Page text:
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Hoffmann, R. A wiki for the life sciences where authorship matters. Nature Genetics (2008)

Pel, the protein that permits lambda DNA penetration of Escherichia coli, is encoded by a gene in ptsM and is required for mannose utilization by the phosphotransferase system.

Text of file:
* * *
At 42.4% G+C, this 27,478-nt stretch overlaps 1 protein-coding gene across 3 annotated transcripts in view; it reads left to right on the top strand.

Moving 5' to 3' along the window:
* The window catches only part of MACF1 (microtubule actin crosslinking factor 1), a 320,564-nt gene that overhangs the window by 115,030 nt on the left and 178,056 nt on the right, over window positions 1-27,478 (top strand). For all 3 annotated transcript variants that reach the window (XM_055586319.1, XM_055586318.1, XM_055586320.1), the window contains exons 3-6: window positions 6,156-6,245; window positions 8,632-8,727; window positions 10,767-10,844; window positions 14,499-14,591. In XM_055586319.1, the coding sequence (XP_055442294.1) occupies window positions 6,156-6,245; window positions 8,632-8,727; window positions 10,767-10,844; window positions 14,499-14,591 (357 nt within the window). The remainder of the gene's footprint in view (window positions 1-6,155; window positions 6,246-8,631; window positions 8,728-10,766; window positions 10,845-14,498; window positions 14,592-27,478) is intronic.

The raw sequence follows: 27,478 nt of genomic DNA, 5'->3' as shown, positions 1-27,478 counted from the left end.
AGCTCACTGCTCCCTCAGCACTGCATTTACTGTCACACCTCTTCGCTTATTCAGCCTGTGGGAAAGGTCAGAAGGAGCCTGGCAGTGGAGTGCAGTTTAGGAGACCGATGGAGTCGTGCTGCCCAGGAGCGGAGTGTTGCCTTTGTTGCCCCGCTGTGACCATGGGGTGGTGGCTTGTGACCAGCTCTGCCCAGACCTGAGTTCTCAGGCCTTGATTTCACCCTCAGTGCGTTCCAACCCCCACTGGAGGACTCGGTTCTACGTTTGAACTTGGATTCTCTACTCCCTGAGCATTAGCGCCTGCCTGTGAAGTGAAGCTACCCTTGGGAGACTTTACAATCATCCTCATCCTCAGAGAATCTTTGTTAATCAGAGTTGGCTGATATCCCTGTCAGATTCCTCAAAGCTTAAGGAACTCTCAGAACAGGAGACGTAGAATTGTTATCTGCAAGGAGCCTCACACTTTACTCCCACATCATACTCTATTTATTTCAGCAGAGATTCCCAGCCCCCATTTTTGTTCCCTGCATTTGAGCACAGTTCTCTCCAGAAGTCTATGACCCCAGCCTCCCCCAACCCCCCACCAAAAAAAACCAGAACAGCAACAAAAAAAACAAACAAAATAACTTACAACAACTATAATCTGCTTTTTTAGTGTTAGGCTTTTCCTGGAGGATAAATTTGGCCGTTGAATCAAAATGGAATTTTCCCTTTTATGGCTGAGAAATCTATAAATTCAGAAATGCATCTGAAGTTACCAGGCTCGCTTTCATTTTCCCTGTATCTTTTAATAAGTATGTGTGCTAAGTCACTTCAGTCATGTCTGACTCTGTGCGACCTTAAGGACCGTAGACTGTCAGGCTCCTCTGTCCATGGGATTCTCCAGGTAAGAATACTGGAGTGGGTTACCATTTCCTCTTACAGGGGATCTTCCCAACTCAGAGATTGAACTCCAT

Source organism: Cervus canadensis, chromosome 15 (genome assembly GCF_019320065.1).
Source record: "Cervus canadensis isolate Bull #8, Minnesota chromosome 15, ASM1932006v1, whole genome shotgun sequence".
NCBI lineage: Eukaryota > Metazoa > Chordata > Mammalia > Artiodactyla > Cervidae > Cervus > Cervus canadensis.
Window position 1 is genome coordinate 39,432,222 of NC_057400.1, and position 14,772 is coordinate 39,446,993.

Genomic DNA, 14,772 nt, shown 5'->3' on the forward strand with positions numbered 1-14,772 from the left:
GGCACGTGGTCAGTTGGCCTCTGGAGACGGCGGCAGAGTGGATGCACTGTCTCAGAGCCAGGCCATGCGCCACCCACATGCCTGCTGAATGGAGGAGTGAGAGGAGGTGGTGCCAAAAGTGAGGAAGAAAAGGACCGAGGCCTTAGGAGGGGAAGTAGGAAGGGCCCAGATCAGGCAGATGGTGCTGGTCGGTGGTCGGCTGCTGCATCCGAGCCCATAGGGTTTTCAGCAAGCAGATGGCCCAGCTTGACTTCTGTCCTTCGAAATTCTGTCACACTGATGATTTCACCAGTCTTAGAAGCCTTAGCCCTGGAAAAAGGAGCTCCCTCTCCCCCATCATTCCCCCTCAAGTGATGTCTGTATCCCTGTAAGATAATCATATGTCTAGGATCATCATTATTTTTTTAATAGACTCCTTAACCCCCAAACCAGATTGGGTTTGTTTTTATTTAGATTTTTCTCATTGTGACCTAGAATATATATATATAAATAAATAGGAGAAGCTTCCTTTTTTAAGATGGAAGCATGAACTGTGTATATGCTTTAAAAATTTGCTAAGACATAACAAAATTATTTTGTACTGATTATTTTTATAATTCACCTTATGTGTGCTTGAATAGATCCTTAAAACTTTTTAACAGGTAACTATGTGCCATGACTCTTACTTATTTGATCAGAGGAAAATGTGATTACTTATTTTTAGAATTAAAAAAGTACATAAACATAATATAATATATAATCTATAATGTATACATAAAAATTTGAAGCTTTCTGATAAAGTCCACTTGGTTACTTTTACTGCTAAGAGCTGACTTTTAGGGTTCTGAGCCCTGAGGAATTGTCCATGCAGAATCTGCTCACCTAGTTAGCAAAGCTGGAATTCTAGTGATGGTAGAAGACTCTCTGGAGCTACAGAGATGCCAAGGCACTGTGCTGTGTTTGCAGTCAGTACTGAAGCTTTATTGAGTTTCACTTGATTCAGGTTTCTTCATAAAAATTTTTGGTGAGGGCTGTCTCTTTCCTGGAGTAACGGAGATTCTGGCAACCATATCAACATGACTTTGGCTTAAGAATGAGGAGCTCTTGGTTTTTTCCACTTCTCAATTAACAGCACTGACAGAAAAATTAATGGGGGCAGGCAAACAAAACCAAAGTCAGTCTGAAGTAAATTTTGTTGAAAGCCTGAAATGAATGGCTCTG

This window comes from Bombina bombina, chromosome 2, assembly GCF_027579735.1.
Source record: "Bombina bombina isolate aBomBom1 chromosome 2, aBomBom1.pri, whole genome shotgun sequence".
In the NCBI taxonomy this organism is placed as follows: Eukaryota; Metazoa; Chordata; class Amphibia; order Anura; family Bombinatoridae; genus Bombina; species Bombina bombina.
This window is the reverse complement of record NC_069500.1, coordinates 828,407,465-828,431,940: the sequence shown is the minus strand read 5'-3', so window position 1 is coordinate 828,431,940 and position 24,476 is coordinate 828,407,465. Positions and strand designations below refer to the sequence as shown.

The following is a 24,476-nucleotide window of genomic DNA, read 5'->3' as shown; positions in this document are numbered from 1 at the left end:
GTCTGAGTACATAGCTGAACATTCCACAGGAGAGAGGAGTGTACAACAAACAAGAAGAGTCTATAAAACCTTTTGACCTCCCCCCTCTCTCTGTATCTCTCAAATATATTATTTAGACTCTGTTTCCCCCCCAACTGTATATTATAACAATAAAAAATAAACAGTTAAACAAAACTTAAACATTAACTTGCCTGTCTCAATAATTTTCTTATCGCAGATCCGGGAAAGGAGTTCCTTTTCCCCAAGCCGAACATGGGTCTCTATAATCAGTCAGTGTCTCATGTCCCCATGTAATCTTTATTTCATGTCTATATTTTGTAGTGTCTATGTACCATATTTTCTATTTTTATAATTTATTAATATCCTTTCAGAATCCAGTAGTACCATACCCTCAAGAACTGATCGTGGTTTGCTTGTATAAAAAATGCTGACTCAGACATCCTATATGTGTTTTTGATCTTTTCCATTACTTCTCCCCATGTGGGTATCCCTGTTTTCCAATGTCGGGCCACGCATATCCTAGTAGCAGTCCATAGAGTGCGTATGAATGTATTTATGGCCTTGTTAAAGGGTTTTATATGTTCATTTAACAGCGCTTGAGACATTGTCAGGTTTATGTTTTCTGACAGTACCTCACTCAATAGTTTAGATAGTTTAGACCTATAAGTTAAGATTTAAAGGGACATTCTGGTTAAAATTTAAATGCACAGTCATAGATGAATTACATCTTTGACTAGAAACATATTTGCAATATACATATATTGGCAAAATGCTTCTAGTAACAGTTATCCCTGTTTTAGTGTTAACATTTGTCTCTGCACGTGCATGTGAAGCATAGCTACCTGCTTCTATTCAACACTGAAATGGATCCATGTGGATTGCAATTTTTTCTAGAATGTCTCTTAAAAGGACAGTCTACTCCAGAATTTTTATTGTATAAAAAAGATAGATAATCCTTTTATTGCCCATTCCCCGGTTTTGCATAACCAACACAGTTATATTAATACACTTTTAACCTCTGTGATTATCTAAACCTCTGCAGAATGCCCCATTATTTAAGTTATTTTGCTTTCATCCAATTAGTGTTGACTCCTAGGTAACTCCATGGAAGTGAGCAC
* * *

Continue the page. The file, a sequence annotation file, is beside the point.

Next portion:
Mannose uptake and phosphorylation in Escherichia coli is catalyzed by the phosphoenolpyruvate:glycose phosphotransferase system (PTS). The mannose-specific complex of the PTS, designated IIMan, comprises lipid and two membrane proteins, II-AMan and II-BMan. The proteins are encoded by ptsM, located at approximately equal to 40 minutes on the E. coli chromosome. A different genetic marker, pel, maps with ptsM, and is required for lambda DNA penetration of the cytoplasmic membrane. Earlier studies suggested that both pel function and II-BMan are encoded by the same gene, while a different gene (also in ptsM) encodes II-AMan. In the present studies, a ptsM clone, pCS13, was isolated from an E. coli HindIII gene bank in pBR322 and restored both mannose termentation and pel+ function to ptsM mutants defective in II-BMan. Subclones of pCS13 show that two distinct genes, manY and manZ, encode the pel+ function and the II-BMan protein, respectively; each gene may have its own promoter; whereas the protein encoded by manY (Pel) alone seems sufficient for lambda sensitivity, all three gene products are required for mannose fermentation, transport of the mannose analogue 2-deoxyglucose, and phosphorylation of the latter by cytoplasmic membranes. Thus, Pel is required for function of the IIMan complex. The efficiency of the complex may depend on the ratio of Pel to IIMan.[1]


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